Hamilton who produced a faultless drive at the Melbourne circuit, from 18th on the grid to fourth, has been dubbed a liar following a new investigation by the stewards prior to this weekend’s Malaysian Grand Prix. The reigning world champ who finished in fourth behind the safety car had been promoted to third shortly after the race, as it emerged Jarno Trulli had passed Hamilton under yellow flags and was subsequently penalised. The Brit had passed Trulli, after the Toyota driver fell off the track whilst following the safety car. Lewis, knowing the rules of not passing whilst behind the safety car, conceded the place back to Trulli, but later told the stewards that he had not knowingly allowed him to pass.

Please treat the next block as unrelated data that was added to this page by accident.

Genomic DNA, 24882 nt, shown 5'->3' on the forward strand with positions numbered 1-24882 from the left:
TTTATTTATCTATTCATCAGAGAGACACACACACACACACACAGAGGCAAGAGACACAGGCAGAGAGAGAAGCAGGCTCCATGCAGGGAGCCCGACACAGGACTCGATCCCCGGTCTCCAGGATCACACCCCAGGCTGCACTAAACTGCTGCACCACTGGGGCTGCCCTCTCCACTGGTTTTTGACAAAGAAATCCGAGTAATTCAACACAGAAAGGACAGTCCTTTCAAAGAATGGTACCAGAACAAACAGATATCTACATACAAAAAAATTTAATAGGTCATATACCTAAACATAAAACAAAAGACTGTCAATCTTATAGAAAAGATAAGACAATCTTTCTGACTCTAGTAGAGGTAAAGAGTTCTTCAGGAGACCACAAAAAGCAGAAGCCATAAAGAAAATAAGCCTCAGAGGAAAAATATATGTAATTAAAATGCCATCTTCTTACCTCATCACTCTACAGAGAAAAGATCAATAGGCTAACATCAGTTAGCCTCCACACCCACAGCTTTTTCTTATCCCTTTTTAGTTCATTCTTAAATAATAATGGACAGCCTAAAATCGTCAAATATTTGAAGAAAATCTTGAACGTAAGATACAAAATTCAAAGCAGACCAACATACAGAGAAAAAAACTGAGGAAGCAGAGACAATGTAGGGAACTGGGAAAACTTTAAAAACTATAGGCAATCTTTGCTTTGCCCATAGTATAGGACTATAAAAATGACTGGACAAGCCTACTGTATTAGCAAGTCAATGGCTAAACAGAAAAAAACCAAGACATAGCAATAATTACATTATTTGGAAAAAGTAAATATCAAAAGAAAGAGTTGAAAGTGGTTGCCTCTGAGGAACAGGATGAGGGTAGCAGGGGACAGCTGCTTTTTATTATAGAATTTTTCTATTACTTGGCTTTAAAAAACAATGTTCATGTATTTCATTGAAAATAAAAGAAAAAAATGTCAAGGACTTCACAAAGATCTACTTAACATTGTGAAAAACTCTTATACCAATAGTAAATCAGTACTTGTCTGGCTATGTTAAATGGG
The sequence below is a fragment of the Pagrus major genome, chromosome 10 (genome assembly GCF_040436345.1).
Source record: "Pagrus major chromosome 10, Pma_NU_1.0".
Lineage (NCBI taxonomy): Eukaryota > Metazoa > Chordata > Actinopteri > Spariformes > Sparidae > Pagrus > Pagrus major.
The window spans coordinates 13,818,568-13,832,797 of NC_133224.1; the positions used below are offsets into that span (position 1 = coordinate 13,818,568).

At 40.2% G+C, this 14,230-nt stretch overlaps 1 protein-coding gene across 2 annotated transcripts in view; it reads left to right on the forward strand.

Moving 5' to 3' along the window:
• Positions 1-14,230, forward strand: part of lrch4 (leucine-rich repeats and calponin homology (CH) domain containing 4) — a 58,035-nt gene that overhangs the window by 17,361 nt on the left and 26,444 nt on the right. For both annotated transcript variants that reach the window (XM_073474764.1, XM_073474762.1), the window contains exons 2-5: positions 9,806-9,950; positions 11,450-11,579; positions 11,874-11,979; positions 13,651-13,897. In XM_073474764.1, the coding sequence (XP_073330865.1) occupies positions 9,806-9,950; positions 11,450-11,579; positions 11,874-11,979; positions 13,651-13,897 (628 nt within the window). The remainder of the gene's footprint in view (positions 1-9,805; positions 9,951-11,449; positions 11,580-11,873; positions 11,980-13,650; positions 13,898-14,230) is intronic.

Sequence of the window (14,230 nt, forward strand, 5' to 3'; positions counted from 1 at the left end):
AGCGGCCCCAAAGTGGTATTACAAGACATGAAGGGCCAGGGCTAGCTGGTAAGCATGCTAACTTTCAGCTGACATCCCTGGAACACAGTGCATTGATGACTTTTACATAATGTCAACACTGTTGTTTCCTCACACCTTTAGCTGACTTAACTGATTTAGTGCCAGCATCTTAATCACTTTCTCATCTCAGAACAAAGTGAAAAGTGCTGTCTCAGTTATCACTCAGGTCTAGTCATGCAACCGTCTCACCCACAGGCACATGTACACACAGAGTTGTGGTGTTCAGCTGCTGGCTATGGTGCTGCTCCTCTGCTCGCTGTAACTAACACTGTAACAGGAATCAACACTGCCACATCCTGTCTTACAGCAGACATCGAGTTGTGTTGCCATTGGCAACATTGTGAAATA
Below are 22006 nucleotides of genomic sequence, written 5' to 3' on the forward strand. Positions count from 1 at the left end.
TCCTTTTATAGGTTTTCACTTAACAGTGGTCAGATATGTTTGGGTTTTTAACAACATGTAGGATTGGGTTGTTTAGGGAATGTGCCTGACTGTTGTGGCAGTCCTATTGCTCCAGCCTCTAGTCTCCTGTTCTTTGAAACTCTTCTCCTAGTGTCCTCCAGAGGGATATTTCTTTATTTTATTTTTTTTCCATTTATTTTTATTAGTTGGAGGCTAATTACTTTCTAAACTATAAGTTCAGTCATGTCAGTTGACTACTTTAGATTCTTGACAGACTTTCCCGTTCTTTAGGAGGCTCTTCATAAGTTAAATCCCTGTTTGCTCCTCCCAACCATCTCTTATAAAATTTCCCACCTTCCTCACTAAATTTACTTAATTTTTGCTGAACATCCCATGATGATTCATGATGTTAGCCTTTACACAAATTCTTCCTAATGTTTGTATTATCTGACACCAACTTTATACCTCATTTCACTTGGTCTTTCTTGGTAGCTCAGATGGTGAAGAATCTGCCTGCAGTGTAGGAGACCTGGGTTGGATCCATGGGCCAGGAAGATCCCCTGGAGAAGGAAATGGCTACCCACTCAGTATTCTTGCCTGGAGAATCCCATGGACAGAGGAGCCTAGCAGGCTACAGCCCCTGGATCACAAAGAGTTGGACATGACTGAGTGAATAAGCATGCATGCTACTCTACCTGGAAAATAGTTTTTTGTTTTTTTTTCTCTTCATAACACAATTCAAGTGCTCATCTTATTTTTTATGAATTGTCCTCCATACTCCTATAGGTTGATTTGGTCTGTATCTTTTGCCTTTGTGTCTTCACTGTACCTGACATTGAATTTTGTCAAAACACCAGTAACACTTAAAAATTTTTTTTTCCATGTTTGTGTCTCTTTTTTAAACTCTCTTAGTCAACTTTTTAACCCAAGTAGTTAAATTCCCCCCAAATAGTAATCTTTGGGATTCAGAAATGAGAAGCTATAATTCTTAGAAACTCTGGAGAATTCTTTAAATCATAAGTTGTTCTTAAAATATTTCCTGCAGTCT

Ok, so both Lewis and the McLaren team should not have lied about this, however, it is a bit harsh that the British press have gone to town on branding Hamilton “a liar”.

The facts are inevitably clear-cut. Hamilton did ask his team on the pit wall whether he should hand the place back to the Toyota after he had lost track position, the team did instruct him to concede back the place. The evidence is in the radio transmissions. Hamilton and team manager Dave Ryan did mislead the stewards when asked, telling them the team had not told Lewis to hand back the place.

In all fairness to Hamilton, he was only doing what he was instructed to do, and told the media on Friday in Malaysia, “I am not a liar. I’m not a dishonest person. I’m a team player and every time I’ve been informed to do something, I’ve done it. This time I realise that it’s a huge mistake and I’m learning from it.” He adds: “I was misled – it’s easy to be misled sometimes – but that was the situation and that’s why I’m here.”